Meet Scott McKinnon

The Australian Centre for Cultural Environmental Research (AUSCCER) is a teaching and research group focusing on cultural and social aspects of environmental issues. AUSCCER’s expertise and research is wide-ranging. Over the next few months we’ll be introducing some of our academics and PhD Candidates to give greater insight into AUSCCER’s work.

Dr Scott McKinnon is a Vice-Chancellor’s Postdoctoral Research Fellow who joined AUSCCER in March 2017. In this blog post Scott shares his research interests, current projects and some sage advice for PhD students.

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More than drunkenness and disorderly bodies: the gendered pleasures of drinking cultures

Post by Gordon Waitt and Susannah Clement

Australian drinking culture is facing increasing public scrutiny in relation to health, conduct and cultural legitimacy. Australian media is flooded with reports of the crises of alcohol fuelled violence in the night time economy of cities, and statistics that suggest that younger women living in metropolitan centres are drinking as much as their male counterparts.The attention given to young metropolitan people’s binge drinking has reveal one shadier side of Australian cultures of alcohol and the quest for drunkenness and disorderly bodies. But what of rural drinking cultures?

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Pregnancy, motherhood and firefighting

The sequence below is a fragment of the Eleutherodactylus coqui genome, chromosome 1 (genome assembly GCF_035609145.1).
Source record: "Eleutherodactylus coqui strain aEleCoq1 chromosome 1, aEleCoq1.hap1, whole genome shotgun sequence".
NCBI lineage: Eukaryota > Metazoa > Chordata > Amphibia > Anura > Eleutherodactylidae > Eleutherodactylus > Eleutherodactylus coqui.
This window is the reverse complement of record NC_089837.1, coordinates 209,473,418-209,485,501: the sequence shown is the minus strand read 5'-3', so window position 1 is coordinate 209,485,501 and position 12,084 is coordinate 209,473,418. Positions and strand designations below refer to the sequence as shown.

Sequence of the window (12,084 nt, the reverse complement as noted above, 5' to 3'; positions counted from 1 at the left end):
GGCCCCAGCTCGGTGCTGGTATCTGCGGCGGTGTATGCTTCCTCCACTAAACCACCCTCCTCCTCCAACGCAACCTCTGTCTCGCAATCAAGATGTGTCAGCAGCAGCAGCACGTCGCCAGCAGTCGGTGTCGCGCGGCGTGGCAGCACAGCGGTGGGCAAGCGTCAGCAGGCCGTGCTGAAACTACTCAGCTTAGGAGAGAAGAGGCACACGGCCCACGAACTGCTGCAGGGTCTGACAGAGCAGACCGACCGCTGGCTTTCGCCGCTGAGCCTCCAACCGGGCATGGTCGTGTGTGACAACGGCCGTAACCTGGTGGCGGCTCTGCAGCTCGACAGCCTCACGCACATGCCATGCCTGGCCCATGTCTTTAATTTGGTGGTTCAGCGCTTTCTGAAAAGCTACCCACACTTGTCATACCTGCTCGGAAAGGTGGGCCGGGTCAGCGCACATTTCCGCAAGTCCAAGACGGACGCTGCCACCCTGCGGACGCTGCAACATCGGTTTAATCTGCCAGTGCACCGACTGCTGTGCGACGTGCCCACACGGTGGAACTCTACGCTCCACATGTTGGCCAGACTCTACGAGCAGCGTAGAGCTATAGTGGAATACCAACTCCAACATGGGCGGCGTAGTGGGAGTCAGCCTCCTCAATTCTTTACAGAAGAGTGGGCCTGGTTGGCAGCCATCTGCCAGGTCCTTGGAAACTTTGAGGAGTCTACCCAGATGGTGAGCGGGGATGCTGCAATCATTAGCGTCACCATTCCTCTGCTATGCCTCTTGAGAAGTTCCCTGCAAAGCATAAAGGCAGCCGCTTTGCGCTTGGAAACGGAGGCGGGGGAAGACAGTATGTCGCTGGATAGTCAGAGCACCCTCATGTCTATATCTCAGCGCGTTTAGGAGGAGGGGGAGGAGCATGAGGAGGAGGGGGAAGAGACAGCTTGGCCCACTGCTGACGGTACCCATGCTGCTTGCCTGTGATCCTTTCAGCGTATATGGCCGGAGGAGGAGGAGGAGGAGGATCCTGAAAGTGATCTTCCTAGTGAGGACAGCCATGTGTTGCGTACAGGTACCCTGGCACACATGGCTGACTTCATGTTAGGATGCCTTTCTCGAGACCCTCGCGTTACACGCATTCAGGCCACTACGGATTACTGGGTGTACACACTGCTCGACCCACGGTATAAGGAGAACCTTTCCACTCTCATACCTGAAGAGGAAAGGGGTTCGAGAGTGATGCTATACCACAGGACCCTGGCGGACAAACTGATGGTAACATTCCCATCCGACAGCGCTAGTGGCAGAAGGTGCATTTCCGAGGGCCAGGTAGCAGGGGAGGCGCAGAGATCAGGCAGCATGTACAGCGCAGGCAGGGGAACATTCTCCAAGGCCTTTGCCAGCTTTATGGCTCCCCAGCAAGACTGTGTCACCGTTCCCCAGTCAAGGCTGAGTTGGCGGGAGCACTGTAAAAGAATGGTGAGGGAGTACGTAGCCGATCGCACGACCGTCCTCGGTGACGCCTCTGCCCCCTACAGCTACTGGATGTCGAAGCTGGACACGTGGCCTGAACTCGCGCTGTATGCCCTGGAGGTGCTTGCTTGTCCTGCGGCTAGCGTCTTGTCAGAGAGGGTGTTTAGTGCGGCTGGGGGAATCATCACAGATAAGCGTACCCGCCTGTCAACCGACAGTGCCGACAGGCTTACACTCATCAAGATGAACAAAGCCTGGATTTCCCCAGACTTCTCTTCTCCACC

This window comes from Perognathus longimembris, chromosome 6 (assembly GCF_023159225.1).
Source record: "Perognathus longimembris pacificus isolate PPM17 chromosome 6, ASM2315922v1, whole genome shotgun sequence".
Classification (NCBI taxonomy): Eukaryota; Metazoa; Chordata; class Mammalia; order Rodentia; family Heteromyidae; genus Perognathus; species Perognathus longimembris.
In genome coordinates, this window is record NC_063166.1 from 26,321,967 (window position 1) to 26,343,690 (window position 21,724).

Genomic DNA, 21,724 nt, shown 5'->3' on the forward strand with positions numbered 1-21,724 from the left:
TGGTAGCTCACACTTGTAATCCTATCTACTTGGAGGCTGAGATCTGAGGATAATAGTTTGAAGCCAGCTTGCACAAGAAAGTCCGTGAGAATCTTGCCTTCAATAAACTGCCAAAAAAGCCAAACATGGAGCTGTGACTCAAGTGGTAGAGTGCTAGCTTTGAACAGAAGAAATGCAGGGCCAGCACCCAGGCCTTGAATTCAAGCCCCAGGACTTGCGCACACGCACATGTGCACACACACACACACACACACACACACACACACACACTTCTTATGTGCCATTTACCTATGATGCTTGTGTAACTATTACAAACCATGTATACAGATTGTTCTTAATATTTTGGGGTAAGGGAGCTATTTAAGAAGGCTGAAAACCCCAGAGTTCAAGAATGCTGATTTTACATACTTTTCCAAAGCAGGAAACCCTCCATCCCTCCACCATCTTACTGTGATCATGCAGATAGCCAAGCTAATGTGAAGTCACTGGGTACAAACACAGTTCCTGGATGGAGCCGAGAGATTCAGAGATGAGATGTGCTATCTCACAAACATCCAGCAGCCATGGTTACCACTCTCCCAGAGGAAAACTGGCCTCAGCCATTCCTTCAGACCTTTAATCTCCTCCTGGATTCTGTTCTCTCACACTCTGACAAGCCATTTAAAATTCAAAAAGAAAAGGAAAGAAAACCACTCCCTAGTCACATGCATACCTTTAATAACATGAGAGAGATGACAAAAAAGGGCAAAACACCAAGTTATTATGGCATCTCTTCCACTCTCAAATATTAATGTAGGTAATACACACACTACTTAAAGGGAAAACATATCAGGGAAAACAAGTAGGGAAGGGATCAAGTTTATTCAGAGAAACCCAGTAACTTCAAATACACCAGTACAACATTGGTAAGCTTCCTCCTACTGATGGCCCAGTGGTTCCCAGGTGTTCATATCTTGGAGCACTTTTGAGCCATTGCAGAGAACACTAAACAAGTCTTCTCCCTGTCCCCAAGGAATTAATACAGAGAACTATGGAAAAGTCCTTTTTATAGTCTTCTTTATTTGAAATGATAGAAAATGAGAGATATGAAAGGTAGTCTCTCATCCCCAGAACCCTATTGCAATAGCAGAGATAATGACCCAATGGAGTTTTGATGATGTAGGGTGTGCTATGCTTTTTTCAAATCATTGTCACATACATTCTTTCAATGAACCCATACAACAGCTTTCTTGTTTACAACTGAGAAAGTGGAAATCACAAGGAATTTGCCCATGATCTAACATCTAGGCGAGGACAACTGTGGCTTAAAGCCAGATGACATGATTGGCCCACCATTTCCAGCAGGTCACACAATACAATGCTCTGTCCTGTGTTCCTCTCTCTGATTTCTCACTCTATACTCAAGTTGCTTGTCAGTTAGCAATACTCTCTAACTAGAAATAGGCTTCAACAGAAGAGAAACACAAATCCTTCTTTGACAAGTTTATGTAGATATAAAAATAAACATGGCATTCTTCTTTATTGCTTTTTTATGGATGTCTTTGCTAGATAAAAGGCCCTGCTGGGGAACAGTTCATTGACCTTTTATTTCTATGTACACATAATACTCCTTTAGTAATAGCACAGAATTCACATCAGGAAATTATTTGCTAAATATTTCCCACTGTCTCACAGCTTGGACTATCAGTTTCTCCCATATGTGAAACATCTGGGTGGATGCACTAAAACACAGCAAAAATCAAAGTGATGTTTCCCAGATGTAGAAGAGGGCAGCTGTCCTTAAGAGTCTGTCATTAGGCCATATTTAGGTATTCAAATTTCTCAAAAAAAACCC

“When I decided to make this profession my career I cried because at that point in time [early 1980s] every woman who got pregnant or got married left the profession. Then I had to deal personally with accepting that I also was gay. That was a whole other crying moment because it’s like, okay, I chose a profession over what society says you’ve got to have—family.” Continue reading

Unmasking gender privileges: the flipside of inequity

At first thought, many men (and some women) express a belief that gender inequality is an issue of the past that has been overcome by a generational shift within the emergency services. Upon greater reflection this notion usually turns out to be more complex than initially proclaimed. Continue reading

Eyes wide shut: bushfire, gendered norms and everyday life

“Pop-psychology”—this is the term used to define the obsession in public discourse and media with labelling of gender differences as if these differences are biologically set-in-stone. Western society’s captivation by such dichotomy-based definitions has problematic outcomes when, for example, in leadership debates men and women are portrayed as being incapable of getting along because their ways of communicating are too different.

I was witness to this very scenario at a Community Engagement and Fire Awareness Conference hosted by the NSW Rural Fire Service for 400-odd staff and volunteers in 2011. Continue reading

Why gender matters in emergency management

Gender is a matter of social relations—i.e. social structures with enduring or widespread patterns, rather than an expression of dichotomous biology. Social characteristics, such as gender, cannot be understood in isolation of other social characteristics, such as class, education, disability, age, race and sexuality. As argued by Connell (2010, 6):

‘People construct themselves as masculine or feminine. We claim a place in the gender order – or respond to the place we have been given – by the way we conduct ourselves in everyday life.’

Why is this important in the context of emergency management? It matters for three key reasons. Continue reading